Dog shot in Stowe recovering at Animal Friends
Tuesday, June 11, 2019 | 5:11 PM
A dog who was found shot in Stowe Township is recovering at Animal Friends.
Milk Dud, an approximately one-year-old Rottweiler, was found by a Good Samaritan and brought to Pittsburgh Veterinary Specialty and Emergency Center - North Hills early in the morning of June 10, said Anthony Pardo, medical director of the center.
“He was shot twice, once in the abdomen and once in the left foreleg,” said Pardo.
Veterinarians performed exploratory surgery and removed the bullet, which didn’t hit any major organs. His humerus bone was severely broken, though, and had to be amputated.
“Dogs can handle (an amputation) quite nicely as long as the other three legs are healthy,” said Pardo, who said he expects Milk Dud to recover. “They become nice house pets.”
A Stowe Township police officer said the dog was found near a pedestrian tunnel under the McKees Rocks Bridge. He said a man walking heard the dog crying, loaded him in his car and took him to the facility’s emergency department.
The officer said the dog was friendly and curled up on the lap of a passenger on the way to the vet.
Once the dog was stable, he was transported to the nonprofit Animal Friends in Ohio Township.
“They contacted us because they needed someone to essentially take ownership of him,” said Shannon Clarke, Animal Friends director of communications. “We couldn’t turn our back on him.”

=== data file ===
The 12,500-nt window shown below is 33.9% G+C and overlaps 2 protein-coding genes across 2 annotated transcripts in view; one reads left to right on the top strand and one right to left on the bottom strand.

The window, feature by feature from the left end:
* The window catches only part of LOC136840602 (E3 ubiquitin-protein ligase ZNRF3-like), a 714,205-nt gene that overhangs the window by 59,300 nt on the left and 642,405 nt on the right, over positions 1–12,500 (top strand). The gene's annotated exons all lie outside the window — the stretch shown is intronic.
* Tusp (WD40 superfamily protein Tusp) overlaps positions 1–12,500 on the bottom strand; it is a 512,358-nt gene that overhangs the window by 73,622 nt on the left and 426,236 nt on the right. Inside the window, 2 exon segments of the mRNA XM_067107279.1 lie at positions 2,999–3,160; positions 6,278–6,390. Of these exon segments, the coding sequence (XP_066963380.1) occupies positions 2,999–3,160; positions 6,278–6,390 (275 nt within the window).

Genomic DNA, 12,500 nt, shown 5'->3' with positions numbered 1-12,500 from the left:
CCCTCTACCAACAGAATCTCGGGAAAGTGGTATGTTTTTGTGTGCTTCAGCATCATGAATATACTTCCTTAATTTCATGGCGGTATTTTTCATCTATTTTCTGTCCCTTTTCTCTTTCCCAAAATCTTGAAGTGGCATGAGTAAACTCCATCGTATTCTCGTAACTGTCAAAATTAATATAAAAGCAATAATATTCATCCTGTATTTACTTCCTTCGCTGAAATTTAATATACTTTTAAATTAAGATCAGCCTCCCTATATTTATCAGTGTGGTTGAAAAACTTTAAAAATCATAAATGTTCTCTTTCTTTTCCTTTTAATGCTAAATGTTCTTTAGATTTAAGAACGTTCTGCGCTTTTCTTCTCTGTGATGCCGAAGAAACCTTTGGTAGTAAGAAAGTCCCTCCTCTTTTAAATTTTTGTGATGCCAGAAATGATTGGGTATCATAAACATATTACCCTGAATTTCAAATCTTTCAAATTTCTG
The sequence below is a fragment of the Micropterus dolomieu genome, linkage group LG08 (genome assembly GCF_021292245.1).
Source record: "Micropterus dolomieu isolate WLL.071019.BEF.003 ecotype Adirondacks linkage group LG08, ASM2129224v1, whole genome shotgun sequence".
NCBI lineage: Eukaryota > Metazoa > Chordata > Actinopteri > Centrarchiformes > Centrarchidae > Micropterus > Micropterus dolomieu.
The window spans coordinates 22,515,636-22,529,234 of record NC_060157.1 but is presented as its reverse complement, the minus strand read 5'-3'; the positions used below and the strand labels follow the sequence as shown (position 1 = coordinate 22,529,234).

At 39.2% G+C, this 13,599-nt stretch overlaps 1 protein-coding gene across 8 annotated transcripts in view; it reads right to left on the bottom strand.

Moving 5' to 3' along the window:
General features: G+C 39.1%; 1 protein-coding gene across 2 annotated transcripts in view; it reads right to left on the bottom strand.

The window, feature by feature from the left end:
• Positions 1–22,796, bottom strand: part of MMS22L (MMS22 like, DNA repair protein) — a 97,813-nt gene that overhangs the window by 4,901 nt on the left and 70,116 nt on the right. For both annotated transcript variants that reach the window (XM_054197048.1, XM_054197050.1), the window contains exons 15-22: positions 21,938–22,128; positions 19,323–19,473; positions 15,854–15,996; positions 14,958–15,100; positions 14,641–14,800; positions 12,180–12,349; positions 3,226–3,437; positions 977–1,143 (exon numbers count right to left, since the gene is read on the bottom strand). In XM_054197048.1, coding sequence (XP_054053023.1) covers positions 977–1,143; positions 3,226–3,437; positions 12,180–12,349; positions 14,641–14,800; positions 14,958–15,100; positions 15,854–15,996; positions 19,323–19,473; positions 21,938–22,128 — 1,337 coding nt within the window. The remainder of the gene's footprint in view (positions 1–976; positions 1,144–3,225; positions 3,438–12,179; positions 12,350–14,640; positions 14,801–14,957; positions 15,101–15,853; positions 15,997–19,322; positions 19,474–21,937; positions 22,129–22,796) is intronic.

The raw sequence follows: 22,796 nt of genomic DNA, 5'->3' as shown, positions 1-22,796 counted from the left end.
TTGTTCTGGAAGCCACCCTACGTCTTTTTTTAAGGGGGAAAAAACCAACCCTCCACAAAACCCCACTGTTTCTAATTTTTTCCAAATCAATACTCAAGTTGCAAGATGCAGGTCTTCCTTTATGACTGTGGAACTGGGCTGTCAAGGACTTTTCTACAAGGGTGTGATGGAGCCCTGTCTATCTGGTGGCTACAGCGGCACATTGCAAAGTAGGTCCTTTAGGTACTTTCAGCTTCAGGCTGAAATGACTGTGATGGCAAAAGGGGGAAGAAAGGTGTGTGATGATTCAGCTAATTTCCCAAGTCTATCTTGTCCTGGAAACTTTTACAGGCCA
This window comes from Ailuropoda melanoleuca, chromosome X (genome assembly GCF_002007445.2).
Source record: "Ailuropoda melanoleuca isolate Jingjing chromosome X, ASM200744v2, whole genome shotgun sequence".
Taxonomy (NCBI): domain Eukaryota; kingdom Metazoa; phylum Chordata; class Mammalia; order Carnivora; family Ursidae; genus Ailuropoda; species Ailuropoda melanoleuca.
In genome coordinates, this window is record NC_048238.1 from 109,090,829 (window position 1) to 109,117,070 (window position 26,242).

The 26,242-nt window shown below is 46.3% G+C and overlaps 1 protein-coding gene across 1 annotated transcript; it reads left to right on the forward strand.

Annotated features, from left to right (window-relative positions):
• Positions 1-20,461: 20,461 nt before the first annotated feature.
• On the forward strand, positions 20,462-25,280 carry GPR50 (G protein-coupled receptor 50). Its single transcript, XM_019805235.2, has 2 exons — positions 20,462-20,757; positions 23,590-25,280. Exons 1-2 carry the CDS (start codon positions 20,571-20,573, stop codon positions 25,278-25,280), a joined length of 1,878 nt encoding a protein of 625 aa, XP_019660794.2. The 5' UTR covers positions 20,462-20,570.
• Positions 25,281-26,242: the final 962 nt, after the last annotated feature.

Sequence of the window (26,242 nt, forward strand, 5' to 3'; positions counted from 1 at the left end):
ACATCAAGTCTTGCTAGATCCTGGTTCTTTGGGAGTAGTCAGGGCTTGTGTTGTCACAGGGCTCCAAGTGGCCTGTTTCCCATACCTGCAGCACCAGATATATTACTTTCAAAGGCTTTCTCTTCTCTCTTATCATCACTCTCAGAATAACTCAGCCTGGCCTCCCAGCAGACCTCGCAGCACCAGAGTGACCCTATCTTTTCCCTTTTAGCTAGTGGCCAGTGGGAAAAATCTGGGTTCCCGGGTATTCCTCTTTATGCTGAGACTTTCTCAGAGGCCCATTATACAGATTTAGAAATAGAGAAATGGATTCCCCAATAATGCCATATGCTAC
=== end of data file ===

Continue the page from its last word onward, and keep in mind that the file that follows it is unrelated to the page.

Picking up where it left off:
Clarke said he is in the facility’s kennel, where he’s being kept as comfortable as possible.
“He’s actively taking treats,” said Clarke.
Milk Dud will remain in Animal Friends’ care until he is well enough to be placed for adoption.
The dog was so-named for his sweet disposition, said Clarke.
“He’s so sweet and friendly,” Clarke said. “His face makes you want to melt.”
Clarke said community support of cases like Milk Dud’s is critical because the cost of his treatment is expected to be thousands of dollars in addition to ongoing daily care needs.
Clarke and Pardo said that unfortunately, intentional injuries to animals are a regular occurrence.
“It happens more often than we care to remember,” said Pardo.
The Stowe Township police officer said the department is reviewing video surveillance to try to identify the shooter, and also trying to locate an owner. The dog did not have a collar or microchip.
For information on Animal Friends, visit www.ThinkingOutsideTheCage.org.